Cremation site?

A funeral pyre sits near an Elephant Head home where a couple hopes to introduce a different way of saying goodbye to loved ones.

An Elephant Head couple have built a funeral pyre on their property so that families can bid farewell to loved ones during an outdoor cremation in a scenic rural setting.

But Tina and Billy Hurley’s pyre, which resembles a block fireplace, faces an uphill battle before the first ceremony ever takes place.

The pyre on their five-acre property at the end of a road is surrounded by benches in a rustic amphitheater facing the Santa Rita Mountains. Tina Hurley said she recently hosted an open house for about 50 neighbors, an event that included a test-burning of an effigy in the pyre.

Some at the open house weren’t sure what to think, she said, while others wept and said they found the event “so beautiful, so moving.”

The proposal to hold cremations outdoors appears to be unprecedented in Arizona, and the Hurleys face challenges with regulators. One said flatly that state law requires cremations to be done indoors. The Hurleys said they have begun contacting regulators but have not applied for permits.

“I know it sounds very edgy, but it is someone’s loved one,” said Hurley, a former federal law enforcement agent. “Not everyone wants to be buried in a casket in a cemetery or (cremated) in an oven. It sounds ‘out there,’ but in reality we’ve created a beautiful venue and house.”

Hurley said she was inspired to create an alternative funeral approach after attending a traditional service for her favorite aunt at a funeral home where she felt compelled to control her emotions.

The family then stayed up for hours around a fire pit sharing memories, which they were able to do because her aunt had paid for them all to stay at a resort. That made Hurley think of her home in Elephant Head, and she envisions her business, Higher Pyre Ustrinum, as allowing families to spend time together other than at a traditional funeral home. She sees local entrepreneurs providing catering services and horse rides.

“I’m hoping to offer people a super-sacred unforgettable experience in Arizona, where we have lovely weather,” Hurley said. “It’s a place to where people can be moved, can grieve, practice their religion. That is actually the mandate if you are Hindu, an open pyre.”

Getting the permits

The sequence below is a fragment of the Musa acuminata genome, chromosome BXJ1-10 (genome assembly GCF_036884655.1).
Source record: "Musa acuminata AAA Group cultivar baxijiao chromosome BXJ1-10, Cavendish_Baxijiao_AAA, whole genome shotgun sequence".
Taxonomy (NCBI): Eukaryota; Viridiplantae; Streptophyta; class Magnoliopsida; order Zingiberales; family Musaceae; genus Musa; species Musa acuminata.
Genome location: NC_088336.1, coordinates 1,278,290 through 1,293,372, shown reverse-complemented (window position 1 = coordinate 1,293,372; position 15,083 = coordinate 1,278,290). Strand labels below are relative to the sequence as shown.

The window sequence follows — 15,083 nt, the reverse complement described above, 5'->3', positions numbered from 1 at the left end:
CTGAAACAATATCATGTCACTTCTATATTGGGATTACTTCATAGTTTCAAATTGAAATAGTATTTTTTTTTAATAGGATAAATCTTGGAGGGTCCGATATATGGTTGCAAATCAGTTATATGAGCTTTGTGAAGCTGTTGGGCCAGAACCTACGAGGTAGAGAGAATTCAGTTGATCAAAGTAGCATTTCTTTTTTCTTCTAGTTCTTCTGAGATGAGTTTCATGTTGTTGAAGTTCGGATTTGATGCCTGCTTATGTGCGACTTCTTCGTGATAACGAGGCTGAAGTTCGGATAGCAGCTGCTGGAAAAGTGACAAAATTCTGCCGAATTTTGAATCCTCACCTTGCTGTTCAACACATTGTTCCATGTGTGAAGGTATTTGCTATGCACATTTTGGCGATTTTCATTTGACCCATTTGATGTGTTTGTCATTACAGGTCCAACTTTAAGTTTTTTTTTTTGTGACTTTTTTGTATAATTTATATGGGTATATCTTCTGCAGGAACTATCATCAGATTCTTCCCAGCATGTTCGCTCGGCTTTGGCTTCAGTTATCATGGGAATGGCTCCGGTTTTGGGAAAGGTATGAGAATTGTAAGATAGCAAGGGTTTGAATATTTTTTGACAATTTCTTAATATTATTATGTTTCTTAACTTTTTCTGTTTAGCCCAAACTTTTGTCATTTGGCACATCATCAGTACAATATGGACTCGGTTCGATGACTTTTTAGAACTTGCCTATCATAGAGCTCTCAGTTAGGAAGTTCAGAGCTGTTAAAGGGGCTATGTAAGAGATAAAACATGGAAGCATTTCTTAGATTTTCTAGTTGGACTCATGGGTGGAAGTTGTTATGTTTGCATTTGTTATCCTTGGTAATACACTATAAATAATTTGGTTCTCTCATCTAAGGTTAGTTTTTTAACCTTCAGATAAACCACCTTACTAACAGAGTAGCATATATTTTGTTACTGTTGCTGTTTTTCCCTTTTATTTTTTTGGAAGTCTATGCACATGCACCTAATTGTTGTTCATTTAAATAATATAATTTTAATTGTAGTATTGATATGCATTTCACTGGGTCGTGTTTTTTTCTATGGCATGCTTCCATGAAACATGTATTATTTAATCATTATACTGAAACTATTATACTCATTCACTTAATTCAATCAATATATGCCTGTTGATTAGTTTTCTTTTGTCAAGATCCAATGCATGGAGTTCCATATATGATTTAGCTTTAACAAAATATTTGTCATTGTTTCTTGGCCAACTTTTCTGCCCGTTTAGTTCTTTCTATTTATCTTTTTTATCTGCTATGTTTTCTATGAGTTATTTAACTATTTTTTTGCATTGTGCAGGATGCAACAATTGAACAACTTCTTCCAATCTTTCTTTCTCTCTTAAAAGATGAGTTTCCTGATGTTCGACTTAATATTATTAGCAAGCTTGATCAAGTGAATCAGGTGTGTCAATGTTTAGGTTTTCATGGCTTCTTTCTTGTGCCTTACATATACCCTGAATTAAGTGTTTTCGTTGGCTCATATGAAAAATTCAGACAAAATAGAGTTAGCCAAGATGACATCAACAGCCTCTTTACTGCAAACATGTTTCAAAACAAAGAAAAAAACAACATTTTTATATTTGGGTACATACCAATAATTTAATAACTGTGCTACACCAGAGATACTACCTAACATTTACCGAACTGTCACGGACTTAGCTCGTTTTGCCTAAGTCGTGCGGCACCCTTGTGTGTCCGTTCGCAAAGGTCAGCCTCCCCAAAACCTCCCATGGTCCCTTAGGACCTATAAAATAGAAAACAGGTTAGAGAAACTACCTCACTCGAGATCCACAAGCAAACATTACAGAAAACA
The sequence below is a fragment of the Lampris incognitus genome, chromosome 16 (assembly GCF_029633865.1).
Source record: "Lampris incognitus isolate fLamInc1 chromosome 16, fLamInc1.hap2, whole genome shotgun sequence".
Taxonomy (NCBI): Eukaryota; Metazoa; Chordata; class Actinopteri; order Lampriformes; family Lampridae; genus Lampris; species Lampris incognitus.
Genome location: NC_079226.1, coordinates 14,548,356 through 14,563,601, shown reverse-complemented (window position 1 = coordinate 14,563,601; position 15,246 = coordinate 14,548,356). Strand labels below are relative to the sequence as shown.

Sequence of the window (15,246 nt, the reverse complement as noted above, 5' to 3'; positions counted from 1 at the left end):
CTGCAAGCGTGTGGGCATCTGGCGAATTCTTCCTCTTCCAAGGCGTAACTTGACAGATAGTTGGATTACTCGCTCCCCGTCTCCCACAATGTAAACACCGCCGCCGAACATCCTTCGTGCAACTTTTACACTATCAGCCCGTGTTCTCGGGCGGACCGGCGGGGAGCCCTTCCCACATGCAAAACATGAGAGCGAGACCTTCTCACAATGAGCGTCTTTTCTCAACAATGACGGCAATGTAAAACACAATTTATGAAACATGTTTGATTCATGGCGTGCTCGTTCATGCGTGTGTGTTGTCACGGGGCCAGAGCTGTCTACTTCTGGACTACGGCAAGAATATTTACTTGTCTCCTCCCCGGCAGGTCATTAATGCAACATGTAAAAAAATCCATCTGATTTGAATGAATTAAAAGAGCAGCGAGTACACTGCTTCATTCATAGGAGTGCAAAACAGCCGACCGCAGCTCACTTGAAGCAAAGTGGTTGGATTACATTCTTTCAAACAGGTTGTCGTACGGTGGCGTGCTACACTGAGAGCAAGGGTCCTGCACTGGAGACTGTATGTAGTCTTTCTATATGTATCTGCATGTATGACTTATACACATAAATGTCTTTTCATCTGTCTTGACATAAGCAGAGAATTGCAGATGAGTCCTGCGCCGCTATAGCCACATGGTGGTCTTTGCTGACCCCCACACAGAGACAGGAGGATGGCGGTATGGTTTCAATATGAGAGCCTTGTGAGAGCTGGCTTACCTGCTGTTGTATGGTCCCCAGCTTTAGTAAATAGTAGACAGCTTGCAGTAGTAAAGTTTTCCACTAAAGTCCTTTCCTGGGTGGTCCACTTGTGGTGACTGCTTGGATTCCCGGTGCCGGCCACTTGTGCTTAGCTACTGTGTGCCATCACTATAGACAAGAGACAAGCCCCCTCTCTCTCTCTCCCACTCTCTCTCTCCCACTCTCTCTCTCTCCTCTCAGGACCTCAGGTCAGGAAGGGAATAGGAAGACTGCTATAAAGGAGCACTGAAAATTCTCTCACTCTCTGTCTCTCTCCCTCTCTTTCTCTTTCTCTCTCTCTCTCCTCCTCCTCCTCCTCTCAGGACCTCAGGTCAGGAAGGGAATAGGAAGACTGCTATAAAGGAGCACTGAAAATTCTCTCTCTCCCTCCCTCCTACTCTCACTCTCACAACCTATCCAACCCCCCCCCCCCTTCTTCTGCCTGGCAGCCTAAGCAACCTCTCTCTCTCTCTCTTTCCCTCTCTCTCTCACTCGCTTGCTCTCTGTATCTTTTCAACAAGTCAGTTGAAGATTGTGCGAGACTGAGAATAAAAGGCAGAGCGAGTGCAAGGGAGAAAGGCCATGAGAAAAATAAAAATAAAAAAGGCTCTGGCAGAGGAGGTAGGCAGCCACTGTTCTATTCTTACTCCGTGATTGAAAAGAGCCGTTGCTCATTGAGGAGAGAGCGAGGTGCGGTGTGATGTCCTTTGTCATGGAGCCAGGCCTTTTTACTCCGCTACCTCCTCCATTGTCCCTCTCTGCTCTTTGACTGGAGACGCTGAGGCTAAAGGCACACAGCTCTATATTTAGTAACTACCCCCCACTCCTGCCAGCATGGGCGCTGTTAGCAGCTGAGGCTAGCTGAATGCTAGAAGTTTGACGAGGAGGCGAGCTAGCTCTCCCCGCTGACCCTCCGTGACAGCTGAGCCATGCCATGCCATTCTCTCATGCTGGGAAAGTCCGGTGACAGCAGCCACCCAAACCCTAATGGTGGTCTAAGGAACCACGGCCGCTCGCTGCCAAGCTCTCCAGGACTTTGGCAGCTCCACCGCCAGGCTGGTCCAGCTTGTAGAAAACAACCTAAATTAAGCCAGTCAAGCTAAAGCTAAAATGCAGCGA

Hurley, who lives in Tucson during the week, met Friday with officials of the county Health Department and the county Department of Environmental Quality, who referred her to the Arizona Board of Funeral Directors and Embalmers.

The director of the state funeral board, Rudy Thomas, told the Green Valley News that outdoor cremations are illegal.

“To cremate human remains you must have a crematory and it has to be housed in a building of its own or a portion of building,” Thomas said Tuesday. He said somebody from his office traveled to Elephant Head to look at the site.

He said a change in state law would be required to allow outdoor cremations, but cautioned that nearly 70 percent of final dispositions in Arizona now are cremations, as opposed to burials, so a powerful lobby exists that might oppose change.

Mark Shaffer, a spokesman for the state Department of Environmental Quality, deferred to the county.

“Our rules and regulations under Arizona Revised Statues do not directly address the burning of human remains,” he said via email. “Since this is a proposed operation in Pima County we defer to their interpretation of their rule.”  

Beth Gorman, a spokeswoman for the Pima County DEQ, said corpse burning is not allowed under open burning regulations.

The Hurleys have not submitted formal applications, county and state officials said.

Saying goodbye

Hurley said she hopes to rent their 2,132-square-foot house for several days at time, perhaps six or seven times a year, to families that want to spend time together to mourn a loved one. The property is at the end of the road and surrounded by state land on three sides.

Marsha Mendelsohn, who lives in Elephant Head, said that if they comply with the law she will accept their plan, but added, “I don’t like it. I wouldn’t want it next to me. What if you want to have a family get-together and next door they are burning a body? Do you have to schedule your stuff according to their burning?”

Hurley said she would not conduct cremations on windy days. She said the pyre was designed and built by her husband, a firefighter.

The zoning on the property is Rural Homestead, which allows for a crematorium or cemetery as a conditional use. It would require a Type II Conditional Use Permit, which is subject to two public hearings with final approval or denial by the Board of Supervisors.

The Hurleys have not applied for the zoning permit, a county zoning spokesman said.

Colorado operation

Hurley has consulted with the Crestone End of Life Project, a volunteer-run not-for-profit outdoor pyre in southwestern Colorado that has gained broad acceptance over the past several years after initial resistance. It serves only residents.

The project, located outside town limits, has been granted a conditional use permit by Saguage County to conduct a limited number of outdoor cremations, deputy town clerk Leanna Bradbury said. Bradbury said several neighbors were vehemently opposed at first, but over time have come to accept the outdoor cremations.

Philip Franchine | 547-9738